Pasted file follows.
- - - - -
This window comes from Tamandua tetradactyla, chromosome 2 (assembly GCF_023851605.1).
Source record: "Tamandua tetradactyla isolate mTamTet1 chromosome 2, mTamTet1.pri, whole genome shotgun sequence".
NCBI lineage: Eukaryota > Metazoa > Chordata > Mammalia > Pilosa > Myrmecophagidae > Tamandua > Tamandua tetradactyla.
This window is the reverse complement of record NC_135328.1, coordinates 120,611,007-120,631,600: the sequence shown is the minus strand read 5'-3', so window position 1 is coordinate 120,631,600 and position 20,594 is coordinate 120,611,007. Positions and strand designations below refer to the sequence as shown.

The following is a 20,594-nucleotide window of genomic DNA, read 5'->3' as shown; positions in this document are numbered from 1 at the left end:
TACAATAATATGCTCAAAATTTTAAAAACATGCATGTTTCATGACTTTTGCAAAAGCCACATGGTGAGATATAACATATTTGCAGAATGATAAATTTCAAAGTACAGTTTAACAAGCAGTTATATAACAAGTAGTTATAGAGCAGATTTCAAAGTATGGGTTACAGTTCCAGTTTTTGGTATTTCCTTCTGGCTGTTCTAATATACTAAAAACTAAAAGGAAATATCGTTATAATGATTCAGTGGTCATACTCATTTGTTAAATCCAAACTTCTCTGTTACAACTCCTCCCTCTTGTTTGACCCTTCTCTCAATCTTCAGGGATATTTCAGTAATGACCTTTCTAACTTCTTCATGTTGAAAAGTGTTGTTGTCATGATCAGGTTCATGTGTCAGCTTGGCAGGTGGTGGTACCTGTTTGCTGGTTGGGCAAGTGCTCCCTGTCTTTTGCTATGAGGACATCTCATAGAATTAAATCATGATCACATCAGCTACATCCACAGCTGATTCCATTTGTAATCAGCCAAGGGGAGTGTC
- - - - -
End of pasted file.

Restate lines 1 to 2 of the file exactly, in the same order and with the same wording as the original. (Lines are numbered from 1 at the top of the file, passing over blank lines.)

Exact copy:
This window comes from Tamandua tetradactyla, chromosome 2 (assembly GCF_023851605.1).
Source record: "Tamandua tetradactyla isolate mTamTet1 chromosome 2, mTamTet1.pri, whole genome shotgun sequence".